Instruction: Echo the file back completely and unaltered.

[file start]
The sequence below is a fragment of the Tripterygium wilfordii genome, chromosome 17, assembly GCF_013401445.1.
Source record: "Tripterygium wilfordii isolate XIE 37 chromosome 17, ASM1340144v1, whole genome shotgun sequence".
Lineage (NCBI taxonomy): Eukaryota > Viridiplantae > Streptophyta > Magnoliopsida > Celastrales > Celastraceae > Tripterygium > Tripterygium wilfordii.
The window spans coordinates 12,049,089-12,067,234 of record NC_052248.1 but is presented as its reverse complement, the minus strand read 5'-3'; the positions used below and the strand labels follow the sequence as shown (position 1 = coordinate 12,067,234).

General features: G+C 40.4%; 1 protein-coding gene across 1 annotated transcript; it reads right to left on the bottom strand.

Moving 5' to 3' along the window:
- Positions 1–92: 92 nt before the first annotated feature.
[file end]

The sequence below is a fragment of the Tripterygium wilfordii genome, chromosome 17, assembly GCF_013401445.1.
Source record: "Tripterygium wilfordii isolate XIE 37 chromosome 17, ASM1340144v1, whole genome shotgun sequence".
Lineage (NCBI taxonomy): Eukaryota > Viridiplantae > Streptophyta > Magnoliopsida > Celastrales > Celastraceae > Tripterygium > Tripterygium wilfordii.
The window spans coordinates 12,049,089-12,067,234 of record NC_052248.1 but is presented as its reverse complement, the minus strand read 5'-3'; the positions used below and the strand labels follow the sequence as shown (position 1 = coordinate 12,067,234).

General features: G+C 40.4%; 1 protein-coding gene across 1 annotated transcript; it reads right to left on the bottom strand.

Moving 5' to 3' along the window:
- Positions 1–92: 92 nt before the first annotated feature.